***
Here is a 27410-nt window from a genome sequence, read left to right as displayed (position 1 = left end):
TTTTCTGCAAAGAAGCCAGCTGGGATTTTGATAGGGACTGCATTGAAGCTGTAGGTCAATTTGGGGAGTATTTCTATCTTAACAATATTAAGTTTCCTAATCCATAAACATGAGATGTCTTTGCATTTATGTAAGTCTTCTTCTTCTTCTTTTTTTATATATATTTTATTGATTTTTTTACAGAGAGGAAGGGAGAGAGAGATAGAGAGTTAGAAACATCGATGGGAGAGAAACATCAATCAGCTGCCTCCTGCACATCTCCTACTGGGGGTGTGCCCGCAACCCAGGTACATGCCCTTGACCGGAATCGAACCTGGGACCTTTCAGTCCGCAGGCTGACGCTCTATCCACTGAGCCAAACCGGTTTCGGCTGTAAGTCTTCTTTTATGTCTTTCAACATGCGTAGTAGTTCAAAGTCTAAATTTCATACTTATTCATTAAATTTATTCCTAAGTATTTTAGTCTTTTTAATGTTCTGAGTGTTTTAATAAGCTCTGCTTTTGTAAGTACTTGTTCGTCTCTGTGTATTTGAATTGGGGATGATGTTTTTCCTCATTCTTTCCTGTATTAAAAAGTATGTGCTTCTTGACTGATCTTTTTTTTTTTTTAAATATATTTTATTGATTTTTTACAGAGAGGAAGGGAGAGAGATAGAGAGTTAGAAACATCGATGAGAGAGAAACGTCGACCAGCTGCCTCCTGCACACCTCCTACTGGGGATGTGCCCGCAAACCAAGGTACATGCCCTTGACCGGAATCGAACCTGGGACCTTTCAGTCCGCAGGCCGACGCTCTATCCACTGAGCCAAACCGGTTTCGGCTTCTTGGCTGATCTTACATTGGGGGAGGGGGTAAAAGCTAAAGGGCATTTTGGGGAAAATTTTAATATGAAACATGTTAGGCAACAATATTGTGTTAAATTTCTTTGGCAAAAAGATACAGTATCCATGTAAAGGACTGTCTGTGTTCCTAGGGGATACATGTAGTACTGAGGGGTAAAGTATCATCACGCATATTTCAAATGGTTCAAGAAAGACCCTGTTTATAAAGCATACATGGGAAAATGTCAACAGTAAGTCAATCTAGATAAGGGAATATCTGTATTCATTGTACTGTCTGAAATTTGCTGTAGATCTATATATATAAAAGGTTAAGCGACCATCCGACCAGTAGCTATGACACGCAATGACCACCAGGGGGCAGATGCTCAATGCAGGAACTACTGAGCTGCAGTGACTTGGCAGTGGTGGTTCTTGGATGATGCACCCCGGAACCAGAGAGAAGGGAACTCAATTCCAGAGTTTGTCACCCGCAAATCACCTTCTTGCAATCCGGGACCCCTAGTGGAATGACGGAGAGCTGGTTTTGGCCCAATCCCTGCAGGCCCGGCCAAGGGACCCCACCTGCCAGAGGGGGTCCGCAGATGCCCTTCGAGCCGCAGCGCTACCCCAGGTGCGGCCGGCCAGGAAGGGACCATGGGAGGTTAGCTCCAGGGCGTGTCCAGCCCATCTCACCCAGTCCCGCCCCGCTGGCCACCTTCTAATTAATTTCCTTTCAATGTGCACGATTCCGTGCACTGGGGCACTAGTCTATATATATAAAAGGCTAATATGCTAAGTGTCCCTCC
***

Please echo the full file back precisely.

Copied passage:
Here is a 27410-nt window from a genome sequence, read left to right as displayed (position 1 = left end):
TTTTCTGCAAAGAAGCCAGCTGGGATTTTGATAGGGACTGCATTGAAGCTGTAGGTCAATTTGGGGAGTATTTCTATCTTAACAATATTAAGTTTCCTAATCCATAAACATGAGATGTCTTTGCATTTATGTAAGTCTTCTTCTTCTTCTTTTTTTATATATATTTTATTGATTTTTTTACAGAGAGGAAGGGAGAGAGAGATAGAGAGTTAGAAACATCGATGGGAGAGAAACATCAATCAGCTGCCTCCTGCACATCTCCTACTGGGGGTGTGCCCGCAACCCAGGTACATGCCCTTGACCGGAATCGAACCTGGGACCTTTCAGTCCGCAGGCTGACGCTCTATCCACTGAGCCAAACCGGTTTCGGCTGTAAGTCTTCTTTTATGTCTTTCAACATGCGTAGTAGTTCAAAGTCTAAATTTCATACTTATTCATTAAATTTATTCCTAAGTATTTTAGTCTTTTTAATGTTCTGAGTGTTTTAATAAGCTCTGCTTTTGTAAGTACTTGTTCGTCTCTGTGTATTTGAATTGGGGATGATGTTTTTCCTCATTCTTTCCTGTATTAAAAAGTATGTGCTTCTTGACTGATCTTTTTTTTTTTTTAAATATATTTTATTGATTTTTTACAGAGAGGAAGGGAGAGAGATAGAGAGTTAGAAACATCGATGAGAGAGAAACGTCGACCAGCTGCCTCCTGCACACCTCCTACTGGGGATGTGCCCGCAAACCAAGGTACATGCCCTTGACCGGAATCGAACCTGGGACCTTTCAGTCCGCAGGCCGACGCTCTATCCACTGAGCCAAACCGGTTTCGGCTTCTTGGCTGATCTTACATTGGGGGAGGGGGTAAAAGCTAAAGGGCATTTTGGGGAAAATTTTAATATGAAACATGTTAGGCAACAATATTGTGTTAAATTTCTTTGGCAAAAAGATACAGTATCCATGTAAAGGACTGTCTGTGTTCCTAGGGGATACATGTAGTACTGAGGGGTAAAGTATCATCACGCATATTTCAAATGGTTCAAGAAAGACCCTGTTTATAAAGCATACATGGGAAAATGTCAACAGTAAGTCAATCTAGATAAGGGAATATCTGTATTCATTGTACTGTCTGAAATTTGCTGTAGATCTATATATATAAAAGGTTAAGCGACCATCCGACCAGTAGCTATGACACGCAATGACCACCAGGGGGCAGATGCTCAATGCAGGAACTACTGAGCTGCAGTGACTTGGCAGTGGTGGTTCTTGGATGATGCACCCCGGAACCAGAGAGAAGGGAACTCAATTCCAGAGTTTGTCACCCGCAAATCACCTTCTTGCAATCCGGGACCCCTAGTGGAATGACGGAGAGCTGGTTTTGGCCCAATCCCTGCAGGCCCGGCCAAGGGACCCCACCTGCCAGAGGGGGTCCGCAGATGCCCTTCGAGCCGCAGCGCTACCCCAGGTGCGGCCGGCCAGGAAGGGACCATGGGAGGTTAGCTCCAGGGCGTGTCCAGCCCATCTCACCCAGTCCCGCCCCGCTGGCCACCTTCTAATTAATTTCCTTTCAATGTGCACGATTCCGTGCACTGGGGCACTAGTCTATATATATAAAAGGCTAATATGCTAAGTGTCCCTCC